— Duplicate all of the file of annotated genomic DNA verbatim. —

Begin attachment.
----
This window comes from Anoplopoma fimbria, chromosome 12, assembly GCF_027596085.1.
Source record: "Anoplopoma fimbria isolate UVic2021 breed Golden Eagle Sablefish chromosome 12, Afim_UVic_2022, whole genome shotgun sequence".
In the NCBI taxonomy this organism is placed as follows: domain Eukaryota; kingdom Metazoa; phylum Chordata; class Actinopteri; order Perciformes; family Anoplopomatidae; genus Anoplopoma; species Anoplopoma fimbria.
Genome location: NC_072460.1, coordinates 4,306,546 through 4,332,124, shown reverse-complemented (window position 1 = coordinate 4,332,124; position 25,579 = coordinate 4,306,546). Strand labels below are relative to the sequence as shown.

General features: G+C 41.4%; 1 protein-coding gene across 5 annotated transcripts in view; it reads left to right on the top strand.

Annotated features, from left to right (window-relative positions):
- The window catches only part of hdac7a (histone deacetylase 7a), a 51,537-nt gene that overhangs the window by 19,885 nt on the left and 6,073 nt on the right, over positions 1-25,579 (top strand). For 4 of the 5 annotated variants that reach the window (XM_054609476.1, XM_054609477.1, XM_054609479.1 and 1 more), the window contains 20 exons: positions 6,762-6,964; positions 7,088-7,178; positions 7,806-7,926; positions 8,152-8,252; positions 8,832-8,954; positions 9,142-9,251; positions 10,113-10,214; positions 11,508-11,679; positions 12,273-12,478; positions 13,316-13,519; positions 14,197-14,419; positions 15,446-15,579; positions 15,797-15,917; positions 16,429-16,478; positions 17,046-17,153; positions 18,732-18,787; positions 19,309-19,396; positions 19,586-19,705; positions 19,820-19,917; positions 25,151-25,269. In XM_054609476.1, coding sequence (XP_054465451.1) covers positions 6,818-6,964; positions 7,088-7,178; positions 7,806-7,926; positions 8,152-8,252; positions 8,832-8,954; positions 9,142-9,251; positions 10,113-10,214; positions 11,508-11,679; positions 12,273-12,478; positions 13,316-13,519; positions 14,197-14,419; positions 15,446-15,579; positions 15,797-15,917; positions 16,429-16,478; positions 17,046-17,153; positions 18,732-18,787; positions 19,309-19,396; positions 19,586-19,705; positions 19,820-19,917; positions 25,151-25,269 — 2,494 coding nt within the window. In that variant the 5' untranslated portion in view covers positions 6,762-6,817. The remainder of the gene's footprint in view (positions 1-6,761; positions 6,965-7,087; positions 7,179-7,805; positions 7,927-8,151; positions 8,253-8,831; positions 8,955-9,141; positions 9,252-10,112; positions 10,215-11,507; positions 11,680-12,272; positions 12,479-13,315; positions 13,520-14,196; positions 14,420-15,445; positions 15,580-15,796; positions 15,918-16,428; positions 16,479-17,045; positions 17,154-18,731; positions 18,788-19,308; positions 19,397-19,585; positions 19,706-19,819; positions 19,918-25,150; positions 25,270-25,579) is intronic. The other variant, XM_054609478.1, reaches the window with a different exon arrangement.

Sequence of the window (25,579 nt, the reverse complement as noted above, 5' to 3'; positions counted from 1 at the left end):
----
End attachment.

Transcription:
This window comes from Anoplopoma fimbria, chromosome 12, assembly GCF_027596085.1.
Source record: "Anoplopoma fimbria isolate UVic2021 breed Golden Eagle Sablefish chromosome 12, Afim_UVic_2022, whole genome shotgun sequence".
In the NCBI taxonomy this organism is placed as follows: domain Eukaryota; kingdom Metazoa; phylum Chordata; class Actinopteri; order Perciformes; family Anoplopomatidae; genus Anoplopoma; species Anoplopoma fimbria.
Genome location: NC_072460.1, coordinates 4,306,546 through 4,332,124, shown reverse-complemented (window position 1 = coordinate 4,332,124; position 25,579 = coordinate 4,306,546). Strand labels below are relative to the sequence as shown.

General features: G+C 41.4%; 1 protein-coding gene across 5 annotated transcripts in view; it reads left to right on the top strand.

Annotated features, from left to right (window-relative positions):
- The window catches only part of hdac7a (histone deacetylase 7a), a 51,537-nt gene that overhangs the window by 19,885 nt on the left and 6,073 nt on the right, over positions 1-25,579 (top strand). For 4 of the 5 annotated variants that reach the window (XM_054609476.1, XM_054609477.1, XM_054609479.1 and 1 more), the window contains 20 exons: positions 6,762-6,964; positions 7,088-7,178; positions 7,806-7,926; positions 8,152-8,252; positions 8,832-8,954; positions 9,142-9,251; positions 10,113-10,214; positions 11,508-11,679; positions 12,273-12,478; positions 13,316-13,519; positions 14,197-14,419; positions 15,446-15,579; positions 15,797-15,917; positions 16,429-16,478; positions 17,046-17,153; positions 18,732-18,787; positions 19,309-19,396; positions 19,586-19,705; positions 19,820-19,917; positions 25,151-25,269. In XM_054609476.1, coding sequence (XP_054465451.1) covers positions 6,818-6,964; positions 7,088-7,178; positions 7,806-7,926; positions 8,152-8,252; positions 8,832-8,954; positions 9,142-9,251; positions 10,113-10,214; positions 11,508-11,679; positions 12,273-12,478; positions 13,316-13,519; positions 14,197-14,419; positions 15,446-15,579; positions 15,797-15,917; positions 16,429-16,478; positions 17,046-17,153; positions 18,732-18,787; positions 19,309-19,396; positions 19,586-19,705; positions 19,820-19,917; positions 25,151-25,269 — 2,494 coding nt within the window. In that variant the 5' untranslated portion in view covers positions 6,762-6,817. The remainder of the gene's footprint in view (positions 1-6,761; positions 6,965-7,087; positions 7,179-7,805; positions 7,927-8,151; positions 8,253-8,831; positions 8,955-9,141; positions 9,252-10,112; positions 10,215-11,507; positions 11,680-12,272; positions 12,479-13,315; positions 13,520-14,196; positions 14,420-15,445; positions 15,580-15,796; positions 15,918-16,428; positions 16,479-17,045; positions 17,154-18,731; positions 18,788-19,308; positions 19,397-19,585; positions 19,706-19,819; positions 19,918-25,150; positions 25,270-25,579) is intronic. The other variant, XM_054609478.1, reaches the window with a different exon arrangement.

Sequence of the window (25,579 nt, the reverse complement as noted above, 5' to 3'; positions counted from 1 at the left end):